How Dinner Conversation is Like Basketball

Day Ten: Colombres to Llanes — After breakfast in the deserted breakfast room I gathered my things, paid for my laundry and dinner, and stepped out into the day. I knew the camino route followed the highway, so I walked down the motel driveway and faced oncoming traffic from the narrow shoulder of the road. The lack of scenery along the wide expanse of asphalt allowed room in my thoughts to reflect on last night’s dinner conversation.

The best dinner conversations I’ve enjoyed over the years follow an unspoken protocol. The host or hostess, in addition to making sure everyone has enough to eat and drink, subtly guides the conversation so that everyone at the table is included. The goal is for all to participate and for everyone to have a good time. Others at the table help by being certain not to dominate the conversation and, after they’ve spoken, by asking a leading question of someone else at the table.

A dinner party, then, is a lot like a basketball game. The ball (the conversation) should be in constant movement and everyone should get it regularly. If someone doesn’t pass the ball to others or if two teammates make all the plays, the other players might as well go sit on the bench.

Good basketball teams don’t happen by accident — they take coaching and practice. The same is true of conversation. Get six strangers together and you don’t really know what will happen, particularly if some of them don’t know the game.

Which brings us to last night. Along with the three youngsters (American, Québécois and Dutch) I was joined by an older, married pilgrim couple who described themselves as “from Europe.” As the conversation developed it was clear that the focus of the older man’s attention was the young, female American pilgrim. With a few exceptions the conversation among the six of us became a conversation between the two of them. No one among us, myself included, seemed quite able to shift the focus. I tried several times to draw out the older woman, hoping we could wrest the attention to a different axis, but I couldn’t quite pull the whole table along.

It reminds me of a scene from last year’s camino. I was sitting at dinner in a small albergue, enjoying the conversation with three pretty French women across the table. I poured them a refill on their wine and then heard a voice from the older woman next to me saying, “don’t just pour for the young women. I’d like some wine, too.” I hadn’t realized until that moment that I had been focusing on the pretty, young table mates. That night I needed to remember that dinner conversation is like basketball. At our conversation last night if we’d had more dribbling and passing and more team involvement I think we’d all have had a better time.

Soon it was time to turn off the main road to a smaller road on the left, which led to a gravel road that followed along and above the highway. After a time this road returned to the highway once again. At Buelna I followed the guidebook’s directions to cross the highway, descend through the town, and find the GR-E9. The “GR” denotes it as one of the “Grand Route” walking/biking trails of Europe and its wide, well-graded gravel trail way became the route for most of the rest of the day.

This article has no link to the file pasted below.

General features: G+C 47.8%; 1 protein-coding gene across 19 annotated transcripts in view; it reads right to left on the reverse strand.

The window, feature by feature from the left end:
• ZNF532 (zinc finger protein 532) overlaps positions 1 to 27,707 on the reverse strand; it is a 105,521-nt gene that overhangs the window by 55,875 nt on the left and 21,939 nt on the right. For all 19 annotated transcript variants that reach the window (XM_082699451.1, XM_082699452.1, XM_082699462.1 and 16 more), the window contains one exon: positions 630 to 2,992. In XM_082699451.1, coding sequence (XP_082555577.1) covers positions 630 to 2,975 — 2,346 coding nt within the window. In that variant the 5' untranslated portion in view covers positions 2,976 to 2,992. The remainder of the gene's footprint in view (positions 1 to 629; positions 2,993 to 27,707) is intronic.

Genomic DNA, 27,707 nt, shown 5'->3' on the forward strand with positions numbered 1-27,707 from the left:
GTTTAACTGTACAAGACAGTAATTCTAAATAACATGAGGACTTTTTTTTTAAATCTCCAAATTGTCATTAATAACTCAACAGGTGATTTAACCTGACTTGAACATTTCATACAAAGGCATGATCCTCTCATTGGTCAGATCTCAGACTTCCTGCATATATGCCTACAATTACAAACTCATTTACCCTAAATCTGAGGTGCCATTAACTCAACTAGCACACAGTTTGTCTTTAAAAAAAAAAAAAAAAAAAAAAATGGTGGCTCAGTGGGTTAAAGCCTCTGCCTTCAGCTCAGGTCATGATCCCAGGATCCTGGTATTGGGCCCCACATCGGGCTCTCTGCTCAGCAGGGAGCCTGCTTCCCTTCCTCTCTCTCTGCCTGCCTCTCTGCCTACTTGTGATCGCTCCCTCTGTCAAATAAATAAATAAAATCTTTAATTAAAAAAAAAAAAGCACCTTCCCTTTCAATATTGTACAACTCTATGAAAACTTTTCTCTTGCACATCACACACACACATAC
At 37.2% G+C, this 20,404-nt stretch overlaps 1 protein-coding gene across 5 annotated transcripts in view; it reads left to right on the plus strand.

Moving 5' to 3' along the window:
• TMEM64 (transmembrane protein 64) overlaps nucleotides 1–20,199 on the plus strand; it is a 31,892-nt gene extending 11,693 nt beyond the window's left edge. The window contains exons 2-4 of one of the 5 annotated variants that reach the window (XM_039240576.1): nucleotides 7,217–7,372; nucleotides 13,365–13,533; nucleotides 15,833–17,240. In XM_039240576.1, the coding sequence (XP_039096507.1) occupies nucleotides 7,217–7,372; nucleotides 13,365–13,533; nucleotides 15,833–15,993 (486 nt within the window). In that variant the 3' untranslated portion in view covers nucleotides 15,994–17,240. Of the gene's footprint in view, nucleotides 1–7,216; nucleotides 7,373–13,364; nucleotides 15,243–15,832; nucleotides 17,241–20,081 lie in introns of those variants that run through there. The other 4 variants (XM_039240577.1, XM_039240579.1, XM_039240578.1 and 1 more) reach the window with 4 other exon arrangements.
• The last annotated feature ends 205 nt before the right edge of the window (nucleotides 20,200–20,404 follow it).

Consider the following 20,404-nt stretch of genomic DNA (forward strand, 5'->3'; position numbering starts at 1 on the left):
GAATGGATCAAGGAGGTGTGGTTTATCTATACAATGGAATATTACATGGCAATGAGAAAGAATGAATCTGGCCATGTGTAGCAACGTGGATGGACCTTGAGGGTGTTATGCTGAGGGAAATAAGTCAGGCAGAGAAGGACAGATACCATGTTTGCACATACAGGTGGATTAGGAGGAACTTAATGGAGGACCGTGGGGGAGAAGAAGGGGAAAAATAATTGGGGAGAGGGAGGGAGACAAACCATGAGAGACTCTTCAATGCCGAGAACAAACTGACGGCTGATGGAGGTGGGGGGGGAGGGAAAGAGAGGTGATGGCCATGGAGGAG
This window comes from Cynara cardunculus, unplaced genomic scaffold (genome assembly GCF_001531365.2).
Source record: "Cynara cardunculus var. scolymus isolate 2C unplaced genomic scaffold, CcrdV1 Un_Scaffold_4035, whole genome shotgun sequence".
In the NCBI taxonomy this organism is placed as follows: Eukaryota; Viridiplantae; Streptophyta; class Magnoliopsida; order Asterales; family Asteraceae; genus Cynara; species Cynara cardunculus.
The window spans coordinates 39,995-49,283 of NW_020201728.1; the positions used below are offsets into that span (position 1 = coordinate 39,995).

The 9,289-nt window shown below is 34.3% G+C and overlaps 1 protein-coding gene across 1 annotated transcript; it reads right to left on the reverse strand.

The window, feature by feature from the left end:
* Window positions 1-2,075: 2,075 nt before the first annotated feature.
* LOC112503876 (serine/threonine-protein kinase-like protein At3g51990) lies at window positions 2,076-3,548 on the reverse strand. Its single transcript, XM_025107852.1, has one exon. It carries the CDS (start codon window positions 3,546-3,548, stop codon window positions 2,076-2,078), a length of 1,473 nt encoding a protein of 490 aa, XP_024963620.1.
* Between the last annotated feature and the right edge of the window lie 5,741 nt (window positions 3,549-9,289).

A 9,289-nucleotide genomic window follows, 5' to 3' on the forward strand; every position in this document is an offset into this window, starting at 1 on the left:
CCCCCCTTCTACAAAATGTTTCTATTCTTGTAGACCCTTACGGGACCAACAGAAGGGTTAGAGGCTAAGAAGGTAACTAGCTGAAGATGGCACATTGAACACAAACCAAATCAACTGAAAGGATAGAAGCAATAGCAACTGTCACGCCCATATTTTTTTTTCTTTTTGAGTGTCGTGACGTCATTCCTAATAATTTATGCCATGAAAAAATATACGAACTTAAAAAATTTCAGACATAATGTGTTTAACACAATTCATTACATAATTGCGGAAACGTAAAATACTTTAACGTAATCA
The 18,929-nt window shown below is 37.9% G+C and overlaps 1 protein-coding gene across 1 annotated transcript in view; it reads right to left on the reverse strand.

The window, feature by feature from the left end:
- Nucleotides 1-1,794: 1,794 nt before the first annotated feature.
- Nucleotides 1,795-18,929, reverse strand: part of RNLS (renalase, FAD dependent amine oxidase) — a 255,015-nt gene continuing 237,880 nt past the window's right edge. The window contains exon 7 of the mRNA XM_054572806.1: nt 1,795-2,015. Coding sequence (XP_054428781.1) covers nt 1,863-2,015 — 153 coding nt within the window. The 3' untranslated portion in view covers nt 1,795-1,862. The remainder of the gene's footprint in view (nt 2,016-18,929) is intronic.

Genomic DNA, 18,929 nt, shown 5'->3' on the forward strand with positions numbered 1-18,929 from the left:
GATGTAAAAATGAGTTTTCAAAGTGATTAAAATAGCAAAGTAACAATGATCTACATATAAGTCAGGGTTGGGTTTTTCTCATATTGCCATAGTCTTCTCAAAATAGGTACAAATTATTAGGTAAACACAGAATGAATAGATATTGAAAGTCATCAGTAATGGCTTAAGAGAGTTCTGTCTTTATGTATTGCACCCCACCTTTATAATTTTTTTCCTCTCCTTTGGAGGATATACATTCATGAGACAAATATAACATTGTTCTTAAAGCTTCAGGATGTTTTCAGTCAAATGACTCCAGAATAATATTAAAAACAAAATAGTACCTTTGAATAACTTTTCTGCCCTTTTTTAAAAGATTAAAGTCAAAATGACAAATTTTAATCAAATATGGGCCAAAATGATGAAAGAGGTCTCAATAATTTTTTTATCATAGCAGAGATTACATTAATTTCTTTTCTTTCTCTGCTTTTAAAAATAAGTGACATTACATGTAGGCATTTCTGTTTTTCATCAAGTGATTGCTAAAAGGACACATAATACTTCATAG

The E-9 followed the coastal cliffs and occasionally offered panoramic views or quiet, isolated beaches. The kilometers melted away accompanied by the sounds of murmuring creeks and crashing ocean waves. I enjoyed seeing the five Spanish women briefly (Begona, Annabelle, Pilar, Nuvia, and Anna), along with a French couple and Czech foursome I’ve seen several times recently.

Eventually the trail came to the town of Andrin where I stopped for breakfast #2, enjoying a delicious tortilla espanol. I hadn’t carefully looked at signs to find the way from the restaurant, so I guessed that the road headed west out of town. Wrong. After walking 1 km the wrong way I asked directions and headed back, almost to where I began, and found the trail as it climbed a steep hill. At the top of the hill was a spectacular vista of the ocean, with a full view of Llanes ahead. I followed the signs and was once again on the E-9. The trail led below then above the highway and then took a steep climb to a TV tower above Llanes. For a time it seemed as though this route would bypass Llanes, but eventually it descended and connected with Llanes’ main route. As I came into town I noted the name on Google Maps of a large hotel. When I passed it I liked its quaint and dignified style and couldn’t resist going to the front desk and asking the cost. At this moment I’m enjoying the view from one of the hotel’s elegant and surprisingly inexpensive rooms.

Today I’m missing home and also my pilgrim friends. But I’m also happy to have some quiet and rest in a lovely place after a good day’s walk.

Taking stock of my walk after 10 days:

  • I’ve walked 226 km (141 miles)
  • My blisters are healed
  • I’m feeling well, except for some hip pain from yesterday’s fall
  • I’ve diligently stayed clear of any kind of work, thanks mostly to my coworkers who are handling things completely on their own
  • According to the scale at the Llanes pharmacy I’ve somehow managed to lose six lbs
  • All told, things are going very well. If you’ve read this far into today’s entry, thank you for your kind attention.

    Off to bed now after a big, late lunch. No basketball for me tonight.